Continuous improvement is a fundamental component of cyber security and allows organisations to make continuous improvements across the board. A third party brings independence and experience that organisations benefit from, by validating and improving the previous efforts of internal teams. A culture of openness driven by the board and a willingness to engage with external sources will benefit the business.   

Looking across organisations, those who have sought independent reviews are the most secure. Those who have done internal reviews or leveraged organisations with conflicts of interest (for example, using a managed detection and response (MDR) provider to review your cyber security capabilities) often find themselves in blind spots or making “politically motivated” review decisions. It should also be stated that a new tool, is more frequently not the answer, nor will it solve all your problems. External assessment will optimise and drive improvements in existing tools and technologies. All too often breaches occur when plenty of tooling is in place, just not implemented, understood or managed effectively by the organisation’s stakeholders this configuration time overlooked.   

Legal and regulatory compliance  

IR providers can help maintain legal privilege (that is, lawyer-client confidentiality) and demonstrate due diligence for regulatory compliance. A good IR provider will have extensive experience of operating in this space, so their actions will not place this legal construct at risk.   

Selecting a third-party cyber security team  

Expertise and experience  

Choose a team with proven incident handling experience and cross-industry expertise. I would also encourage individuals to speak directly to the IR handlers and understand first-hand what the experience of the team is on an individual level. An organisation’s experience does not necessarily mean that you will be given access to that experience through the individual team that will manage your breach.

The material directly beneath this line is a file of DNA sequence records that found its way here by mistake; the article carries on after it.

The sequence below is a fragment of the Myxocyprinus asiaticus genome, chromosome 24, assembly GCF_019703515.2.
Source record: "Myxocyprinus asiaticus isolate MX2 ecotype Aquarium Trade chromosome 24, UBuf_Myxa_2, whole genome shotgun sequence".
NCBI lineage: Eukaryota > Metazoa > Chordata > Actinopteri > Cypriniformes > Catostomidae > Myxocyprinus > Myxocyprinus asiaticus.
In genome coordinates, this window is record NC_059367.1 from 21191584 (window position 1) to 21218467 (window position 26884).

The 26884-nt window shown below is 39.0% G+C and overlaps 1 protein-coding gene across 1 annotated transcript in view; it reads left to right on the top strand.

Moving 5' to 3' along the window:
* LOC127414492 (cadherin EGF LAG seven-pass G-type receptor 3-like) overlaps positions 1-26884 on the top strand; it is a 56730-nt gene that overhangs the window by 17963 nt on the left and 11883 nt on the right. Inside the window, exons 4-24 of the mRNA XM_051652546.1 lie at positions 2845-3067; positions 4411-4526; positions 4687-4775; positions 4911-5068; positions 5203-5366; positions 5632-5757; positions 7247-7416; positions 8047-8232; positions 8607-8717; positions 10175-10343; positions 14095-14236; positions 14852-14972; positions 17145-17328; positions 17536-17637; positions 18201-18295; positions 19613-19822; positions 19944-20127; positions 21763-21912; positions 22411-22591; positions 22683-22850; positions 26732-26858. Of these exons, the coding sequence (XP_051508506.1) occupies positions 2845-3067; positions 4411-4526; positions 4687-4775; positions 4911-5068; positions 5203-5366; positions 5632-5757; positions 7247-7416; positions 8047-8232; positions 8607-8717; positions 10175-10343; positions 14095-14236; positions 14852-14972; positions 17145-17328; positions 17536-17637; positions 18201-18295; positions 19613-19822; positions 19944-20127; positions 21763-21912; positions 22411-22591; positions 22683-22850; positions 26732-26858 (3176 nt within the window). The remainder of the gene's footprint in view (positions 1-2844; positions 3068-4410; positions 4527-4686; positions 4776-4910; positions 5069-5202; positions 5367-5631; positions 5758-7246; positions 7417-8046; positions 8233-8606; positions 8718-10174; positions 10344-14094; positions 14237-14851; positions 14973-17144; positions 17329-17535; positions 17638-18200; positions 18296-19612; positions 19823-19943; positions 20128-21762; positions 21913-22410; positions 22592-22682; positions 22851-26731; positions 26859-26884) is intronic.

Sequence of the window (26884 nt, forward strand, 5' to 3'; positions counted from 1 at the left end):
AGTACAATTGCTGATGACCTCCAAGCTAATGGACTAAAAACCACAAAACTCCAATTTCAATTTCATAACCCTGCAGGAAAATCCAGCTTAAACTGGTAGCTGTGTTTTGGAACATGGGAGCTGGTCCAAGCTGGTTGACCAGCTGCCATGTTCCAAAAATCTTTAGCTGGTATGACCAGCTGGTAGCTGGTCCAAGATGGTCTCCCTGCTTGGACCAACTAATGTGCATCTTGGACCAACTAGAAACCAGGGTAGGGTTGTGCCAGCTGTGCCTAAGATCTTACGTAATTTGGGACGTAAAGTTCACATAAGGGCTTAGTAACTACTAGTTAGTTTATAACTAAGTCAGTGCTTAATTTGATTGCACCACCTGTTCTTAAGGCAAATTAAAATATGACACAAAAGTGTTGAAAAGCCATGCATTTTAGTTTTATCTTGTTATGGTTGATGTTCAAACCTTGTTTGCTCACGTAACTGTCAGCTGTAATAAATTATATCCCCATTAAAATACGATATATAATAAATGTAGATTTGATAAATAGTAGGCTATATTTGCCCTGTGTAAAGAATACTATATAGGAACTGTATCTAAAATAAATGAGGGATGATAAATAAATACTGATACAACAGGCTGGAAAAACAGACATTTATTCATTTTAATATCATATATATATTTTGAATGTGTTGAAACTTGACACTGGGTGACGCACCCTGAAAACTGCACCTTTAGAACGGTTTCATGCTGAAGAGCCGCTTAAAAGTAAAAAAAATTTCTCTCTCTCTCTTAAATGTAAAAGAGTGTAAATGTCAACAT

Comprehensive services  

Ensure they offer incident response, threat hunting, vulnerability assessments, proactive services that can be pulled down at a time and in a manner of your choosing. If anything is certain in cyber security, it’s that agility that is absolutely vital.   

Response time and availability  

Verify 24/7 availability and quick response capabilities. This is essential because, unfortunately, incidents tend to happen on a Friday afternoon or during the early hours. 

Technical skills and certifications  

Assess their technical proficiency and look for certifications like CISSP, CISM, CEH.  

Scalability and communication  

Ensure they can scale services and communicate effectively with all stakeholders and, as is always the case, that you as a client can speak directly to the practitioners.  

Compliance knowledge  

A team that is familiar with the relevant multiple regulatory regimes in operation globally, and the specific requirements of your organisation could help save you millions in the long run. 

Cost structure and reputation  

Understand pricing models and check references to ensure reliability and confidentiality. This can be the last thing you want to do during an incident but is an absolute must for organisations seeking to get the most from the commercial relationship. In short, it is best done outside of the pressure cooker environment of a live incident.   

Integration and reporting  

Ensure seamless integration with your systems and clear, actionable reporting. An effective retainer provider will ensure all insights and reporting is meaningful for the organisation and its leadership team.   

By prioritising these factors, you can choose a cyber security team that enhances your security posture and ensures effective incident response. When managed and implemented appropriately, a retainer can add significant value to all organisations.